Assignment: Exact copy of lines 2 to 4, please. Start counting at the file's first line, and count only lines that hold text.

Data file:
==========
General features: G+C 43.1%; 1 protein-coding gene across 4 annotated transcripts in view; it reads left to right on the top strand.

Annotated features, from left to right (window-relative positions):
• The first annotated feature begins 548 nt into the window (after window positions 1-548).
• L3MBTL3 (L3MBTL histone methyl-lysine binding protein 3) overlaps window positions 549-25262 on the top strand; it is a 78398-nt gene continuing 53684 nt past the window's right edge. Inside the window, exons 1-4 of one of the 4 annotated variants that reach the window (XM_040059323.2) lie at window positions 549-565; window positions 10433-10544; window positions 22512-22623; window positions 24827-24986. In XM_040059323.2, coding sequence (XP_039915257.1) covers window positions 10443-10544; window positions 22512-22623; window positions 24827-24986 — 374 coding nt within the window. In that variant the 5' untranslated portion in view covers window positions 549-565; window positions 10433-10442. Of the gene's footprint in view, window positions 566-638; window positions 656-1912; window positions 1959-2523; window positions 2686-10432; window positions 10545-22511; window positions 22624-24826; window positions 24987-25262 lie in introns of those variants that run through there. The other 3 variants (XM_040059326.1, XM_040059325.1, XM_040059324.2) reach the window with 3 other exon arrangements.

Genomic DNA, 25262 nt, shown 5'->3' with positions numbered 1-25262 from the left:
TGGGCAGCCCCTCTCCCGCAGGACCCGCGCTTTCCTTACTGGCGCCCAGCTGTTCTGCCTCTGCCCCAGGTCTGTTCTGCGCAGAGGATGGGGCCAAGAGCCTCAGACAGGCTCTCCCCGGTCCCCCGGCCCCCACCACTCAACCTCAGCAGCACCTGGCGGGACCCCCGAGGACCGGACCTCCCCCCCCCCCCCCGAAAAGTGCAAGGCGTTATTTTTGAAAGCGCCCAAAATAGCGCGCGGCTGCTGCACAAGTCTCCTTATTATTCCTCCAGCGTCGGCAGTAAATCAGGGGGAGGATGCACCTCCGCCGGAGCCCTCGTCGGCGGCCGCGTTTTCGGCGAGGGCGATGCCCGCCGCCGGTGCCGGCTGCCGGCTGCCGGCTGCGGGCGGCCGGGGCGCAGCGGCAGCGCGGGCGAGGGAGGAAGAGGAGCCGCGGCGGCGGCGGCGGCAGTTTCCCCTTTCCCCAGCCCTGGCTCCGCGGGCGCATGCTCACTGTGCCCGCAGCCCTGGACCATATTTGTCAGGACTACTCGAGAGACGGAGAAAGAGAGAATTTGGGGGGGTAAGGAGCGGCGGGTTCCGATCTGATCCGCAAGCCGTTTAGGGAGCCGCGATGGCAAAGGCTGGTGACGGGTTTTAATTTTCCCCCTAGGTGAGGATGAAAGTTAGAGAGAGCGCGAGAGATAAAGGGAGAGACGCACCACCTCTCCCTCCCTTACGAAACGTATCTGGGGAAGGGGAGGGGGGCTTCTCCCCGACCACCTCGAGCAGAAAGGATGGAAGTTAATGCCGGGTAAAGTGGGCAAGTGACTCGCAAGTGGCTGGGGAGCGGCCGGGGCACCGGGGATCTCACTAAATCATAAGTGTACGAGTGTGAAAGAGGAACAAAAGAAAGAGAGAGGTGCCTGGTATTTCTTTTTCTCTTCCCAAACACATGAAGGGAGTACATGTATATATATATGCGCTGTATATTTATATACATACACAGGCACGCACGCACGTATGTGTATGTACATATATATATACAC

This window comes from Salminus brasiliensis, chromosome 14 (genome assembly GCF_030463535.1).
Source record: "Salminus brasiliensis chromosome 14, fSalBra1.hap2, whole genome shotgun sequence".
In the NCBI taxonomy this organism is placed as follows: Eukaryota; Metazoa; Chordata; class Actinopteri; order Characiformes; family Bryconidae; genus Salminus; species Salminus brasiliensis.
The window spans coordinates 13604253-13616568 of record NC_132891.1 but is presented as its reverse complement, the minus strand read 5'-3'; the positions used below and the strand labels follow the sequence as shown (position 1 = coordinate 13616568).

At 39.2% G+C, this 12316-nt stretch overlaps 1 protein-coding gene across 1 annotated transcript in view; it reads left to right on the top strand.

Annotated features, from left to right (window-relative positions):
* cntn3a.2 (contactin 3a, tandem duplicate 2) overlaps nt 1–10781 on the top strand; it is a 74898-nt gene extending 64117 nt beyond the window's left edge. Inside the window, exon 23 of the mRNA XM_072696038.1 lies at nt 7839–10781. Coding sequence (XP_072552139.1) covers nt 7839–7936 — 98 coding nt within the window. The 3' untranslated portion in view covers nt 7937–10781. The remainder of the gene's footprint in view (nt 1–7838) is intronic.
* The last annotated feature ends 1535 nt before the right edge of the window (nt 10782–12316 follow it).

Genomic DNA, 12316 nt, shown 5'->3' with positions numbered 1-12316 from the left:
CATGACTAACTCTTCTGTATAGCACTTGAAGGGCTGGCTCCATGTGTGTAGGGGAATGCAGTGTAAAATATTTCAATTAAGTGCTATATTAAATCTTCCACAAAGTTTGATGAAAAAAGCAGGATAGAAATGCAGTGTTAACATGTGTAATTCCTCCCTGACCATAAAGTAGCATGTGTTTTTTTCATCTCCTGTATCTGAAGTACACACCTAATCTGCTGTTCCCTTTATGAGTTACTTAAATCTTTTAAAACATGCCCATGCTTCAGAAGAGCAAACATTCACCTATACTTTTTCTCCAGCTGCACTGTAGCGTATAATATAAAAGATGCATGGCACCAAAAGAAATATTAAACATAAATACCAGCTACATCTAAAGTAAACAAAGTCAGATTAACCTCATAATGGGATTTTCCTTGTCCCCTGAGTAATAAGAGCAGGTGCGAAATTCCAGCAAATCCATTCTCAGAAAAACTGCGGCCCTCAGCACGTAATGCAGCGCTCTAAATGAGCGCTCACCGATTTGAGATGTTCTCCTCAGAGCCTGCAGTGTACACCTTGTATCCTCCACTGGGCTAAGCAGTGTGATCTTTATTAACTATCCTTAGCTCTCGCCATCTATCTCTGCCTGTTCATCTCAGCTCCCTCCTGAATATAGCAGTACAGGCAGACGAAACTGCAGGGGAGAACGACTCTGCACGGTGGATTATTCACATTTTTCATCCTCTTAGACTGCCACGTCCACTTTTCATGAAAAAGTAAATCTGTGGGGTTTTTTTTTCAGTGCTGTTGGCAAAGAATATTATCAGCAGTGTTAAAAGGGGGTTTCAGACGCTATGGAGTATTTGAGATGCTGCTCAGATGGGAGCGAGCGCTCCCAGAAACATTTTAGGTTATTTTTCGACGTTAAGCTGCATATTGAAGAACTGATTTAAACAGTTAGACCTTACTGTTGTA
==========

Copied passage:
Annotated features, from left to right (window-relative positions):
• The first annotated feature begins 548 nt into the window (after window positions 1-548).
• L3MBTL3 (L3MBTL histone methyl-lysine binding protein 3) overlaps window positions 549-25262 on the top strand; it is a 78398-nt gene continuing 53684 nt past the window's right edge. Inside the window, exons 1-4 of one of the 4 annotated variants that reach the window (XM_040059323.2) lie at window positions 549-565; window positions 10433-10544; window positions 22512-22623; window positions 24827-24986. In XM_040059323.2, coding sequence (XP_039915257.1) covers window positions 10443-10544; window positions 22512-22623; window positions 24827-24986 — 374 coding nt within the window. In that variant the 5' untranslated portion in view covers window positions 549-565; window positions 10433-10442. Of the gene's footprint in view, window positions 566-638; window positions 656-1912; window positions 1959-2523; window positions 2686-10432; window positions 10545-22511; window positions 22624-24826; window positions 24987-25262 lie in introns of those variants that run through there. The other 3 variants (XM_040059326.1, XM_040059325.1, XM_040059324.2) reach the window with 3 other exon arrangements.